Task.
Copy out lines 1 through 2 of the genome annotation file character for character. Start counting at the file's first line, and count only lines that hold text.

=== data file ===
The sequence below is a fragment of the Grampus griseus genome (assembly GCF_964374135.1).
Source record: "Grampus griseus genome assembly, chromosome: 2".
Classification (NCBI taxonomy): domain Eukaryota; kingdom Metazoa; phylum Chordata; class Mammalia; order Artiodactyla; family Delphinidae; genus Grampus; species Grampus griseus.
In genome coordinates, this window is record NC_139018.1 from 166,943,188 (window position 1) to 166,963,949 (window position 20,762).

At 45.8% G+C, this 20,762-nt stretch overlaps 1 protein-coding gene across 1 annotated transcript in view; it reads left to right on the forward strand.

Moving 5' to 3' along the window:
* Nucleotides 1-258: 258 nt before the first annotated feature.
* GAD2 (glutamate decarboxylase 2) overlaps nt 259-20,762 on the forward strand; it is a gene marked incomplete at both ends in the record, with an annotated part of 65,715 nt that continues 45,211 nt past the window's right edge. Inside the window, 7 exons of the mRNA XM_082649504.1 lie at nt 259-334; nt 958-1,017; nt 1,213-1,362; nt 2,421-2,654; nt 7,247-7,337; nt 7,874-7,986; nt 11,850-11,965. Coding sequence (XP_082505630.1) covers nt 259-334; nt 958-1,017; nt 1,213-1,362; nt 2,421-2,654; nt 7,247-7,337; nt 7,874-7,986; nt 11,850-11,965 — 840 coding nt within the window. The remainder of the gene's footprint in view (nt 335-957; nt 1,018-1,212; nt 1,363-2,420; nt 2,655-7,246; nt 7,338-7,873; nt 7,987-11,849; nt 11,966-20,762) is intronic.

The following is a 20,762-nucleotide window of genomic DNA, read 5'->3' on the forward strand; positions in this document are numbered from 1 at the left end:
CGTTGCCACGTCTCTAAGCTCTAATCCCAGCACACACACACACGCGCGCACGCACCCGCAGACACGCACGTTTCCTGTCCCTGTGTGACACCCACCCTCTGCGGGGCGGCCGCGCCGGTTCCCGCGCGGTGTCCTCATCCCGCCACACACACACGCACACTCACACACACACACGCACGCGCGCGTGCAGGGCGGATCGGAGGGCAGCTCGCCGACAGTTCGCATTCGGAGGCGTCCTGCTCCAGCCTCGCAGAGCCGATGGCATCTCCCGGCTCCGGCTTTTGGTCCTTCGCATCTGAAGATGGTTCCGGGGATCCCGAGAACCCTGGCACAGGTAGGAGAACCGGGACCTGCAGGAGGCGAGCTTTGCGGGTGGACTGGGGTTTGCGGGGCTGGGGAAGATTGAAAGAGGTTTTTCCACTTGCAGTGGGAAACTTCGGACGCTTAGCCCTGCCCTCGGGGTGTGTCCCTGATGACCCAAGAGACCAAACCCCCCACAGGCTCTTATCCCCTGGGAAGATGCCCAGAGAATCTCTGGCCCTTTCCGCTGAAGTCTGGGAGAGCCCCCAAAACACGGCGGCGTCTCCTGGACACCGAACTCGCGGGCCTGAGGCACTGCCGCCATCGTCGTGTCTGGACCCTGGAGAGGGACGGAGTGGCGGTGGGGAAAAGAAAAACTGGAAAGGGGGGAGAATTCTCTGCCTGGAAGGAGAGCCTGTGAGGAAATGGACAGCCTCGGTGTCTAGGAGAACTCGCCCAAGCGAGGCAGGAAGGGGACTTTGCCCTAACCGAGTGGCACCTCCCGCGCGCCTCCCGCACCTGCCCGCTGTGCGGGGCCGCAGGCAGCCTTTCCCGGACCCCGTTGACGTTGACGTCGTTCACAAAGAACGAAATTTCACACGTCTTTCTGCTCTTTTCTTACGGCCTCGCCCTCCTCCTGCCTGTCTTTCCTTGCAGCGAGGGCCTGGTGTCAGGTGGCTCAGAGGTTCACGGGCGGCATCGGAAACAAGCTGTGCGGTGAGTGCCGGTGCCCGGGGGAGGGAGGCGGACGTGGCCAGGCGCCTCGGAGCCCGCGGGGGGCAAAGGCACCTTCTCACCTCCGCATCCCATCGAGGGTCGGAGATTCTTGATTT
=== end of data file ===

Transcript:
The sequence below is a fragment of the Grampus griseus genome (assembly GCF_964374135.1).
Source record: "Grampus griseus genome assembly, chromosome: 2".